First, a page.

Monday, June 27, 2011

'The Phantom Carriage' to Get the Criterion Treatment

Criterion is prepping one of the great silent horror films for its first official release on Region 1 DVD and Blu-ray on September 27 (just in time for Halloween season!). The Phantom Carriage, Victor Sjöström’s 1921 tale tailing The Grim Reaper as he collects fresh souls on New Year’s Eve, will include the following features:

• New digital transfer, restored in collaboration with the Archival Film Collections of the Swedish Film Institute
• Two scores, one by acclaimed Swedish composer Matti Bye and the other by the experimental duo KTL
• Audio commentary featuring film historian Casper Tybjerg
• Interview with Ingmar Bergman excerpted from the 1981 documentary Victor Sjöström: A Portrait, by Gösta Werner
• The Bergman Connection, an original visual essay by film historian and Bergman scholar Peter Cowie on The Phantom Carriage’s influence on Bergman
• Archival footage from 1919 of the construction of Räsunda Studios, where The Phantom Carriage was filmed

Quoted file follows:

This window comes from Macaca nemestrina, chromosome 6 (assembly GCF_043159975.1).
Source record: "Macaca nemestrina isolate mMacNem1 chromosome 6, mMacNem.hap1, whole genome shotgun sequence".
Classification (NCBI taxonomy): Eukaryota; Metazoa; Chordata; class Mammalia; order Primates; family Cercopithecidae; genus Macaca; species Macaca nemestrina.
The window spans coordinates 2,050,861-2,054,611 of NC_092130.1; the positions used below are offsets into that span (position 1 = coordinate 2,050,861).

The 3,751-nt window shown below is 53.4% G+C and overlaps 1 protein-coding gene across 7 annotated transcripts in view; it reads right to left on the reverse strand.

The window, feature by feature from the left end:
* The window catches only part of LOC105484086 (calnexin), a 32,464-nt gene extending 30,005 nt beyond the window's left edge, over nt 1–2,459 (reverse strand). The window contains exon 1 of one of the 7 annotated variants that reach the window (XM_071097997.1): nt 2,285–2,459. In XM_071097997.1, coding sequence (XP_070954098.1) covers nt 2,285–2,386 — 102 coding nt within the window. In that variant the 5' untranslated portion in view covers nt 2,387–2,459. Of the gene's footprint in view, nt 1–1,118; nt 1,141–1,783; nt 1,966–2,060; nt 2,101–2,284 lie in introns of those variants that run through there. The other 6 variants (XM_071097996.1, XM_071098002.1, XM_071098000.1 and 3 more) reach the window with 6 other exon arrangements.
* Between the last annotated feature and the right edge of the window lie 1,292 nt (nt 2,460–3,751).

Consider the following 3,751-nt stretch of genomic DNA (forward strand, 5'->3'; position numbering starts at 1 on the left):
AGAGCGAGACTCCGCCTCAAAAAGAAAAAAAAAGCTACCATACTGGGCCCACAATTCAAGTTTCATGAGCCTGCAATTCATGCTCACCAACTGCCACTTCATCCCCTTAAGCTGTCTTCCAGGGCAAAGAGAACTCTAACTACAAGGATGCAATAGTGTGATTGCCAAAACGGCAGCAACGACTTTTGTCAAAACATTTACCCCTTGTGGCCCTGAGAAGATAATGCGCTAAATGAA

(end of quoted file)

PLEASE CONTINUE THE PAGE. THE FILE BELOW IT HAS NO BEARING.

• New and improved English subtitle translation
• PLUS: A booklet featuring an essay by screenwriter and filmmaker Paul Mayersberg

Here’s what I had to say about The Phantom Carriage in Psychobabble's 120 Essential Horror Movies::

Germany did not have a monopoly on great horror in the genre’s earliest days. In stark contrast to its expressionistic peers, Sweden’s The Phantom Carriage introduces a more naturalistic horror film. Divorced from the grotesque surrealism of Caligari and the fantasy environments of The Golem, The Phantom Carriage packs its chills more subtlety. Aside from double exposure shots to achieve the ghosts’ semi-transparent appearances, special effects are in short order. Nightmarish imagery is not. A spectral grim reaper stalks the desolate Swedish countryside in search of a new soul to replace him as driver of the titular conveyance on New Year’s Eve. In one unforgettable shot, he retrieves a body from the bottom of the sea as eerie underwater vegetation sways in the foreground. More electrifying is a TB-infected drunkard axing through a door to get at his terrified wife and kids in a scene that must have made an impression on Stanley Kubrick. Ingmar Bergman certainly acknowledged the film’s effect on his Seventh Seal, and even cast director Victor Sjöström in the lead role of Wild Strawberries. Though Bergman would make a more philosophically profound film with The Seventh Seal (the main thrust of The Phantom Carriage is "alcohol bad; Jesus good"), Sjöström made a far spookier one.

Get The Phantom Carriage on DVD or Blu-ray at
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